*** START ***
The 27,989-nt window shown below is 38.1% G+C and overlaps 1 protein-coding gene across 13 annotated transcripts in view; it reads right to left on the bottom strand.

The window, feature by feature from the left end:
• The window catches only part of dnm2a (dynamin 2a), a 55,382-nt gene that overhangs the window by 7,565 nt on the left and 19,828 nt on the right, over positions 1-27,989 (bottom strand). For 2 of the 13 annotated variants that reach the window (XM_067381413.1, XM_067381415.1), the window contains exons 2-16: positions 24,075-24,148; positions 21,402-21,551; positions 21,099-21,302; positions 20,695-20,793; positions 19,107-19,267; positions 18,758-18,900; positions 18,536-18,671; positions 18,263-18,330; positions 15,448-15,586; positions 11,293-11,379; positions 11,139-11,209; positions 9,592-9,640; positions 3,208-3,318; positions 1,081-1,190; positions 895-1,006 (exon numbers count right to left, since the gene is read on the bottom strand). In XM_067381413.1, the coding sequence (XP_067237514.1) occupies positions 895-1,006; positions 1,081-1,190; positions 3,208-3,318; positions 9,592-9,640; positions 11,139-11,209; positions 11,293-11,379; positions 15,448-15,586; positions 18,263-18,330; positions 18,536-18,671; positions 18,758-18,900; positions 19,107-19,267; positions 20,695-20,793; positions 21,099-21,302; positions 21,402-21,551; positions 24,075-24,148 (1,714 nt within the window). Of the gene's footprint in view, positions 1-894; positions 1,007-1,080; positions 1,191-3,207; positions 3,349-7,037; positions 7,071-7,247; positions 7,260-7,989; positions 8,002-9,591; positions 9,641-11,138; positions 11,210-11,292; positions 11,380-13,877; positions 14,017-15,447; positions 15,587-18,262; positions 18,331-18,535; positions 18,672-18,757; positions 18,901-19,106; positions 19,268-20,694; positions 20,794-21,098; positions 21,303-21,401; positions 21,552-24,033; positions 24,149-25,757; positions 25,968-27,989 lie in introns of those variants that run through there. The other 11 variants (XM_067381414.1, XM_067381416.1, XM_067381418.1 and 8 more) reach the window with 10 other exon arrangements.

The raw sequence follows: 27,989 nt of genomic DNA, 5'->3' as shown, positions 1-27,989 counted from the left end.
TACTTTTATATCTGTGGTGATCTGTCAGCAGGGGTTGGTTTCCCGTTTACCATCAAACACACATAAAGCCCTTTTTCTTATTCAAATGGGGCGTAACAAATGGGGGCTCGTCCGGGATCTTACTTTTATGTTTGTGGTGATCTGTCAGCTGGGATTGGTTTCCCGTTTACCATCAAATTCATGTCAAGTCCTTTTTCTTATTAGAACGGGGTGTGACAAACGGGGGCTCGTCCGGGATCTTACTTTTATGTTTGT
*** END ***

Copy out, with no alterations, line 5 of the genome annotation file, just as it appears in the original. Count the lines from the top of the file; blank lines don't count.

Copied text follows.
TACTTTTATATCTGTGGTGATCTGTCAGCAGGGGTTGGTTTCCCGTTTACCATCAAACACACATAAAGCCCTTTTTCTTATTCAAATGGGGCGTAACAAATGGGGGCTCGTCCGGGATCTTACTTTTATGTTTGTGGTGATCTGTCAGCTGGGATTGGTTTCCCGTTTACCATCAAATTCATGTCAAGTCCTTTTTCTTATTAGAACGGGGTGTGACAAACGGGGGCTCGTCCGGGATCTTACTTTTATGTTTGT